Closomat discusses the need more accessible housing

Closomat discusses the need more accessible housing

It seems an impossible conundrum: budgets are under growing pressure, yet the number of people requiring more accessible housing is on the increase. But is the solution as hard to find as we think? Asks Robin Tuffley, Marketing Manager at Closomat.

Latest figures indicate that 1.8m people need accessible housing. This figure is expected to increase in the coming years given the ageing demographic of the UK. Also, there are more elderly people living in social housing. Indeed, one report maintains the number of older renters (in private and social housing) has more than doubled in a decade, further intensifying pressures on local authorities to provide appropriate housing solutions. The number of disabled people requiring specially adapted accommodation also needs to be considered — approximately a further 2.75m people.

It is proven that enabling people to remain in their homes for longer has a positive impact in every way. A new report has suggested that spending £270m on Disabled Facilities Grants saves more than double that amount from health and social care costs1. It is also established that it delays their potential need for residential care. Enabling people to live independently enhances their feeling of wellbeing, psychologically having a positive impact on their health — the Centre for Ageing Better maintains home aids and adaptations reduce depressive symptoms by 53%.

It is important to ensure new-build social housing stock is built to Lifetime Homes. For example, ensure doorways are wide enough to accommodate a wheelchair and make sure ceilings are strong enough to accommodate the future installation of a hoist. These factors are not difficult to address, nor do they have any major impact on the build cost: apply the ‘year of care’ theory — balancing the difference between spending on some capital equipment that enables someone to undertake daily tasks independently and safely against the cost of providing care support to assist them. That is key — the move away from the ‘bottom line’ figure to the whole cost.

Accessible housing
There is growing pressure for an accessible housing default to be included under National Housing Policy. The social housing sector is having to ‘make do’ with existing housing stock. Only 12% of homes in England meet current minimum accessibility features. Recent studies show that by making even small changes, people’s difficulties with daily living activities — including their personal and intimate care — can be reduced by 75% and their ability to perform those everyday activities without help by 49%2.

Bathrooms are the most common form of home adaptation, with the toilet being the most common fixture to be addressed. There is a generalisation that adapting the bathroom means replacing the bath with a shower/wetroom or adapting the toilet — be it by simply adding a grab rail or installing a ‘wash and dry’ toilet. There are other fixtures and fittings that can make a significant difference to the occupant and their carer(s) — items such as ceiling track hoists, and toilet lifters.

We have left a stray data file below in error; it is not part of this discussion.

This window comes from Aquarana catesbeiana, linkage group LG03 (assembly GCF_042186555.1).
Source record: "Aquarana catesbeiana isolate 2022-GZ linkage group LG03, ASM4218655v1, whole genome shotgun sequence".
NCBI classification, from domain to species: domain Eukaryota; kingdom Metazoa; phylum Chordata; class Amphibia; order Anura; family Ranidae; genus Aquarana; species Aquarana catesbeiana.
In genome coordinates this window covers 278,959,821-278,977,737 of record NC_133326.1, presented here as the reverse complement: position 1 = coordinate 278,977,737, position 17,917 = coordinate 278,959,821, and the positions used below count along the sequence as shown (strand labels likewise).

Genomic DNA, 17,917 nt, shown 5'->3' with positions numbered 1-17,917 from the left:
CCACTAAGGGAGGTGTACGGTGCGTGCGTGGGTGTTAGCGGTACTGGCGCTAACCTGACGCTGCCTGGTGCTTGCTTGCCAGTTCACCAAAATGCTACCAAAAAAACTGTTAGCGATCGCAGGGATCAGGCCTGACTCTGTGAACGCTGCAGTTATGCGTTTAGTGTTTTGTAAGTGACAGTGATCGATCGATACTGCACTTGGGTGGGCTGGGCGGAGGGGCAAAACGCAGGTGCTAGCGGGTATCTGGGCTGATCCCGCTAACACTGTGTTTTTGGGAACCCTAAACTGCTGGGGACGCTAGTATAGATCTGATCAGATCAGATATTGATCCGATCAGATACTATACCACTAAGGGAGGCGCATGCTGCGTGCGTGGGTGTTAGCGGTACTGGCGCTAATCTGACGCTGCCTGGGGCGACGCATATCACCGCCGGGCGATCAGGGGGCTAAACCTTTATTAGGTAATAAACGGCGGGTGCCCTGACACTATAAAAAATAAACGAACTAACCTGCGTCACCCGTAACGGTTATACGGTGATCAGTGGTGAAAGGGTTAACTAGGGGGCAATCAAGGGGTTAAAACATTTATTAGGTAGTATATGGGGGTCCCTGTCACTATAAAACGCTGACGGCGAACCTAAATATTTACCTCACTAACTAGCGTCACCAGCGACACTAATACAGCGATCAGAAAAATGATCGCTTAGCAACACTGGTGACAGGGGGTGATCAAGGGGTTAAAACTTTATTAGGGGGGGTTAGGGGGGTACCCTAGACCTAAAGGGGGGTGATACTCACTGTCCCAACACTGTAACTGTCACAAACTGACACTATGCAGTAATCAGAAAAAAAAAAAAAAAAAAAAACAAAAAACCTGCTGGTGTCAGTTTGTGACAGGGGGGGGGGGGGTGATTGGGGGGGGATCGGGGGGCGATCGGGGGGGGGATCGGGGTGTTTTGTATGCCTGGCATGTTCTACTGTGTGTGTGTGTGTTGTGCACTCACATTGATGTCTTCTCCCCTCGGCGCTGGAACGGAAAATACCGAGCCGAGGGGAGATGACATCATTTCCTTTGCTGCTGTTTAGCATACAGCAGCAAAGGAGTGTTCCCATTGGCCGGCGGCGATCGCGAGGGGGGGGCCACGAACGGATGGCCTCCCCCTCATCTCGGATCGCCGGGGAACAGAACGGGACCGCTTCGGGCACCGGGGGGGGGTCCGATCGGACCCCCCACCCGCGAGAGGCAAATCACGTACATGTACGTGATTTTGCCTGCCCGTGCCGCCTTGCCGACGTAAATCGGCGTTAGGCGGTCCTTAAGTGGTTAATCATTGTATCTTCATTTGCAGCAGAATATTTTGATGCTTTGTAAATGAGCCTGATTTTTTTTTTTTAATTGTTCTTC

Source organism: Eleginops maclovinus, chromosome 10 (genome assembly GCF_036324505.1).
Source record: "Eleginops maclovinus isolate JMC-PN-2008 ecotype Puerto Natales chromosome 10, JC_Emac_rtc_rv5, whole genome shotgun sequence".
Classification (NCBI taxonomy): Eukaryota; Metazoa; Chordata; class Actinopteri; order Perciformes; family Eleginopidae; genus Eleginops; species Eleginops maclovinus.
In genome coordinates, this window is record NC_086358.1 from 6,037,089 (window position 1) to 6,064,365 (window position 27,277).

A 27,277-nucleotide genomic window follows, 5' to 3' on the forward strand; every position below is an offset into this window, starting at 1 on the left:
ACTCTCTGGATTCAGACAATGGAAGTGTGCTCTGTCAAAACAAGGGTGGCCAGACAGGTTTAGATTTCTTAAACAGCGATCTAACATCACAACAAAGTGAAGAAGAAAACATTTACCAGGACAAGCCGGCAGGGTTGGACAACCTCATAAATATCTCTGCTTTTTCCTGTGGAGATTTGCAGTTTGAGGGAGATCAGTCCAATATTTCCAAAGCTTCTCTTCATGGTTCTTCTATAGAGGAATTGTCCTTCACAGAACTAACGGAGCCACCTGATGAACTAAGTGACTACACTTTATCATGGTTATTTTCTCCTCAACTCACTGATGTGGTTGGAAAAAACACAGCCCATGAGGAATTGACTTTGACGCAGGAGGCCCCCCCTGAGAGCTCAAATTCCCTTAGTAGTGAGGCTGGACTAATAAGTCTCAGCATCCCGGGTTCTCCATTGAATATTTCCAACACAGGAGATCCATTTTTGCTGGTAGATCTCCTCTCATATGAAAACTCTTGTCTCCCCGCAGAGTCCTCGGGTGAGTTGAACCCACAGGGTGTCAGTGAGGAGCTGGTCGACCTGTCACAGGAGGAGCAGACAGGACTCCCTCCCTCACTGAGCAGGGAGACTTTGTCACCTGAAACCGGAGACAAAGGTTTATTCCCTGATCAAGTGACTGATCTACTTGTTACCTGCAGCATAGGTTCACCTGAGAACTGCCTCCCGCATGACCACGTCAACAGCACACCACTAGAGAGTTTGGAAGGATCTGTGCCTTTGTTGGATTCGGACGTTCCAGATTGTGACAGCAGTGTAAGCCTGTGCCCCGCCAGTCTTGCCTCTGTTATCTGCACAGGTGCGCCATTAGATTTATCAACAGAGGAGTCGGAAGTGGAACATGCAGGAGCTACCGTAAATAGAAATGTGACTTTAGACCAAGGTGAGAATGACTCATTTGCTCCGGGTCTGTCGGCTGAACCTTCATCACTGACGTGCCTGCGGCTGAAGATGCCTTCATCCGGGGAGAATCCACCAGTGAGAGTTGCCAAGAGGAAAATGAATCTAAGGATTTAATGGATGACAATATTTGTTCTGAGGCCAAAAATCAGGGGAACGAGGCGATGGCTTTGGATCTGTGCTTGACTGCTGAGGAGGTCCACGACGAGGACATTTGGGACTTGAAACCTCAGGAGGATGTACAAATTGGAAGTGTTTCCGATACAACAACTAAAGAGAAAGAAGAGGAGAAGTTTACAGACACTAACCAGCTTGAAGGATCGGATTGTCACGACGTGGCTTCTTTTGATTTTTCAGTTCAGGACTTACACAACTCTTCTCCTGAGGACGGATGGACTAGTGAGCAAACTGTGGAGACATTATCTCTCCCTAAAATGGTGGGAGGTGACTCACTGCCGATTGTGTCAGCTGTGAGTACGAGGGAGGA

The importance of the hoist is recognised already by its inclusion as a potential addition in updated Lifetime Homes criteria. Already over a quarter of a million people cannot move around their own home. We have a growing obesity problem. A hoist spares the care recipient and carer being exposed to risk of injury when executing a transfer around the home. And we’re all familiar with riser recliner chairs. Did you know there is a similar version for over the toilet? If someone needs help to get out of a chair, they will need help to get on and off the WC. They may not need a hoist, so would rely on a carer to help them.

Year of cost
Closomat’s own cost analyses have shown that, where appropriate, it is more cost-effective to purchase a toilet lifter, or even a ‘top of the range’ shower/wash and dry toilet (that enables the person to go to the toilet without having assistance) than provide care support for these tasks for even a few months. Again, it is about looking at the ‘year of care’ cost, not just the individual capital cost.

There is no point putting in a piece of equipment that will just suffice, especially if it will only suffice for a few weeks or months as the recipient’s condition deteriorates. To achieve best value for all involved, whatever fixtures are installed need to be fit-for-purpose, and futureproof the adaptation so it can evolve over time. Bear in mind, particularly with users with limitations, fixtures are subjected to higher than average stress loads (transferring from a wheelchair for example).

We have experienced incidences where, for example, a basic ‘clip on’ type bidet seat has been supplied as a cheap, quick fix, only to be replaced several times because it has broken, culminating in it being removed and replaced with one of our shower toilets.

There is another consideration that is often overlooked: longevity/durability. In terms of best value, why spend money on something that is only a temporary fix knowing that within months it is going to have to be replaced? The extra cost of the replacement would most likely have covered an up-specification to a better quality solution in the first place, before taking into account everyone’s time resolving the problem.

Best value can also be obtained by a nominal investment in annual servicing and maintenance. A service and maintenance contract removes much of the headache, time and cost of liaising with tenants, organising engineers, and ensures an optimised lifespan of the equipment, justifying its cost several times over.

1 Housing Learning & Improvement Network report Health & housing: building the evidence base April 2017

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